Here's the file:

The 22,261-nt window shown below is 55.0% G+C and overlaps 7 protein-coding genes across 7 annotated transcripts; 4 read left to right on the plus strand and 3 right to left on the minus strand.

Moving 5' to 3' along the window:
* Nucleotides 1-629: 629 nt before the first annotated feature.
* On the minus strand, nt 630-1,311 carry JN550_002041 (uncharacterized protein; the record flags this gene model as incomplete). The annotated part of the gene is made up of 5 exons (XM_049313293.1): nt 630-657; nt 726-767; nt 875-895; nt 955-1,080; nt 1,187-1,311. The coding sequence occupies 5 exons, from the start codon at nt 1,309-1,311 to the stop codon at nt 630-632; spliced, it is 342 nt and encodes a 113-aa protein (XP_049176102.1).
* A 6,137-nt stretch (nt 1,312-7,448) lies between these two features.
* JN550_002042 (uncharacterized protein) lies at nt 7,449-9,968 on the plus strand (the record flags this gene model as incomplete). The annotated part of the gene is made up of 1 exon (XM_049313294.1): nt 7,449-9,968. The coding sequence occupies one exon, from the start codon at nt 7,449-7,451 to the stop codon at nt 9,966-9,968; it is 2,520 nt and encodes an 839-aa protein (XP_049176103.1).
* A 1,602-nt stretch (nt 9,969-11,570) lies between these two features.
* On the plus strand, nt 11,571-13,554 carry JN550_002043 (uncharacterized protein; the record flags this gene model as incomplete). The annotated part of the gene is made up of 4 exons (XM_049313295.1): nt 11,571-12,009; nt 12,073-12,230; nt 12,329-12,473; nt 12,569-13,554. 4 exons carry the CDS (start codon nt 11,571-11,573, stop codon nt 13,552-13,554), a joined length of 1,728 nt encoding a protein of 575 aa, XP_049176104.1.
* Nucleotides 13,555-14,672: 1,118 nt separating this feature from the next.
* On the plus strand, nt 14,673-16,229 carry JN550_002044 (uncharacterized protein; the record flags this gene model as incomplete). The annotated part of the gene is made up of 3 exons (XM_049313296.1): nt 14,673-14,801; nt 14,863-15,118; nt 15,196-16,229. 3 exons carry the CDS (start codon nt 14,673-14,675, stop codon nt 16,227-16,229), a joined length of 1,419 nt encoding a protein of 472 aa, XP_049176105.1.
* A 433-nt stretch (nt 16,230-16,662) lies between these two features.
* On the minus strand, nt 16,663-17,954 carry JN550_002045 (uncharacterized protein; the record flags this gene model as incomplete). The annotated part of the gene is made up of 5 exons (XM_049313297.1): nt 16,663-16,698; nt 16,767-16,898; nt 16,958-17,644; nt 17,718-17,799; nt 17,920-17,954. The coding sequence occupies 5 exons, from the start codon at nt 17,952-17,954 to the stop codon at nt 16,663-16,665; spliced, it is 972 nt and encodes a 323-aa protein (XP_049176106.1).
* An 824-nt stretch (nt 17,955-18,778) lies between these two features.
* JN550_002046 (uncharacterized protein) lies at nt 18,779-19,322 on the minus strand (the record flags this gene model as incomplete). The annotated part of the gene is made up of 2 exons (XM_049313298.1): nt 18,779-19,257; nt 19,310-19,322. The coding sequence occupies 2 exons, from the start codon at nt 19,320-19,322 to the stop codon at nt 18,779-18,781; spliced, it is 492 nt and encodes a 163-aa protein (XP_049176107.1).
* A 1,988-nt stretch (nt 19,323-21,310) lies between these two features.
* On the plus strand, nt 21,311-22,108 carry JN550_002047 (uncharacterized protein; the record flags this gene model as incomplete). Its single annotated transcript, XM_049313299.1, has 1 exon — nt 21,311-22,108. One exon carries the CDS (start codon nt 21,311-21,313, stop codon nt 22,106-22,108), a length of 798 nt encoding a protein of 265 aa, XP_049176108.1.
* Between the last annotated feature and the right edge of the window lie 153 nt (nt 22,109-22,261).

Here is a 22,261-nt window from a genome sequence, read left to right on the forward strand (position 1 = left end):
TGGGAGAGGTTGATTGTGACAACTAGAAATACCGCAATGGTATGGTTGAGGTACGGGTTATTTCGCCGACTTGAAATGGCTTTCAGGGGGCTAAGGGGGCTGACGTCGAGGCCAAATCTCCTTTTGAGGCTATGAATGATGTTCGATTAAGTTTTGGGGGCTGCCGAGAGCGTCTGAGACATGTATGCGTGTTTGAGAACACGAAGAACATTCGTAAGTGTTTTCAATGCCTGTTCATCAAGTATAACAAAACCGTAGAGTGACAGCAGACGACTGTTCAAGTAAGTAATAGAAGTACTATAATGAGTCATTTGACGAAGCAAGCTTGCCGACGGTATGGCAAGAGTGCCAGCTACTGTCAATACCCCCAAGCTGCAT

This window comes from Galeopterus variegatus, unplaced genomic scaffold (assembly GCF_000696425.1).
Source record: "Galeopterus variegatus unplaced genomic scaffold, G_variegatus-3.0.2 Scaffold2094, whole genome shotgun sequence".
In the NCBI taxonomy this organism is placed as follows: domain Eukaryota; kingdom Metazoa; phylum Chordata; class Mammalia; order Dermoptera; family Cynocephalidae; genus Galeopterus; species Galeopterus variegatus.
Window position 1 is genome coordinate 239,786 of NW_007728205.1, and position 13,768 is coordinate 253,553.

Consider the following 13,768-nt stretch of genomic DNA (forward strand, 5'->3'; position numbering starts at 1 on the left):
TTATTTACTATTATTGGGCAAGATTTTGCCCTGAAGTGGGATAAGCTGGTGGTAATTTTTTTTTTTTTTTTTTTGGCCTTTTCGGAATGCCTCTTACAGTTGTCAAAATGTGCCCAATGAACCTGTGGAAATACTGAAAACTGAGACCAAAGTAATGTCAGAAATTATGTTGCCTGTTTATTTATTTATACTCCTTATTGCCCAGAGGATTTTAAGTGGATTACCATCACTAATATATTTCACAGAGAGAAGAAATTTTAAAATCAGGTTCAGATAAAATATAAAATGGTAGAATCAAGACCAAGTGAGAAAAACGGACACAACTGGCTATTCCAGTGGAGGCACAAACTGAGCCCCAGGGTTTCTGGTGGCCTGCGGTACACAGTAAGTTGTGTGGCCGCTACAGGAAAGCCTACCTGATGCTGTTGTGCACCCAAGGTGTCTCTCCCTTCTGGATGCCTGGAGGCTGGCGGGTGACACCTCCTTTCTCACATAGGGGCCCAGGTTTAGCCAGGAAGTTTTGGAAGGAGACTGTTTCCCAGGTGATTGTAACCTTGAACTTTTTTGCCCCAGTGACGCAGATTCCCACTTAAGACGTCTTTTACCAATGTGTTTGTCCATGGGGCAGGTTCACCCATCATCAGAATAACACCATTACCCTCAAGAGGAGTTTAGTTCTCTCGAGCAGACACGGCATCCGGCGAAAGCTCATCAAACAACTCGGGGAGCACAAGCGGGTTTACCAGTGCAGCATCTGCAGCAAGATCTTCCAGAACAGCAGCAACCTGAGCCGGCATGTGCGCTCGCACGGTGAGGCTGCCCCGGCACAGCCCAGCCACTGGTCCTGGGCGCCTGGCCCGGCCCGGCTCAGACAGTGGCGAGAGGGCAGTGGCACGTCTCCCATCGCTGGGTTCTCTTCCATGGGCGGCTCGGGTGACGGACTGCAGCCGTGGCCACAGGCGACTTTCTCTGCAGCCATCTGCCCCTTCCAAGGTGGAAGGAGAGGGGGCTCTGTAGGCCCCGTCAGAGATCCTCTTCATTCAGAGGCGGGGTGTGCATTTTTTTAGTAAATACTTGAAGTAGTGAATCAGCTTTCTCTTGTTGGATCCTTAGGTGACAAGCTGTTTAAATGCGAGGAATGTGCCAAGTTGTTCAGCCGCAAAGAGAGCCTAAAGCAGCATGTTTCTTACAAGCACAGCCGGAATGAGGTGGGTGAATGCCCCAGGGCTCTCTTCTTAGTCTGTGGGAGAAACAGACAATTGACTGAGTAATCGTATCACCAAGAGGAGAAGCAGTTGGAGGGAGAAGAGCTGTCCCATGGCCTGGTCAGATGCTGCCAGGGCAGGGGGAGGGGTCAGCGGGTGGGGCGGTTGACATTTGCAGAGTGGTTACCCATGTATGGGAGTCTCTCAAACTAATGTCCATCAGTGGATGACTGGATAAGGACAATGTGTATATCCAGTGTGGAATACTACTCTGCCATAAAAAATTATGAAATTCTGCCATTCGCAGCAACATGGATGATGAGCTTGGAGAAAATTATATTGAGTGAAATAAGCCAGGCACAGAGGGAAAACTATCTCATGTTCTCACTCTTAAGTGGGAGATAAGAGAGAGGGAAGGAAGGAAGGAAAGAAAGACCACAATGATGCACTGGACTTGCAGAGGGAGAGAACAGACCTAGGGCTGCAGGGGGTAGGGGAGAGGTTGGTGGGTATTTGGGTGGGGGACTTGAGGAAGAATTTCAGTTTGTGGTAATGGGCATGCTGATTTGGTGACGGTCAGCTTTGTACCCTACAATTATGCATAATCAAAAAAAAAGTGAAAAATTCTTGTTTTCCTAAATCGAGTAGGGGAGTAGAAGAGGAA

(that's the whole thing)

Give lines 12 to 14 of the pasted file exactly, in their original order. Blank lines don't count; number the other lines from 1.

* On the minus strand, nt 16,663-17,954 carry JN550_002045 (uncharacterized protein; the record flags this gene model as incomplete). The annotated part of the gene is made up of 5 exons (XM_049313297.1): nt 16,663-16,698; nt 16,767-16,898; nt 16,958-17,644; nt 17,718-17,799; nt 17,920-17,954. The coding sequence occupies 5 exons, from the start codon at nt 17,952-17,954 to the stop codon at nt 16,663-16,665; spliced, it is 972 nt and encodes a 323-aa protein (XP_049176106.1).
* An 824-nt stretch (nt 17,955-18,778) lies between these two features.
* JN550_002046 (uncharacterized protein) lies at nt 18,779-19,322 on the minus strand (the record flags this gene model as incomplete). The annotated part of the gene is made up of 2 exons (XM_049313298.1): nt 18,779-19,257; nt 19,310-19,322. The coding sequence occupies 2 exons, from the start codon at nt 19,320-19,322 to the stop codon at nt 18,779-18,781; spliced, it is 492 nt and encodes a 163-aa protein (XP_049176107.1).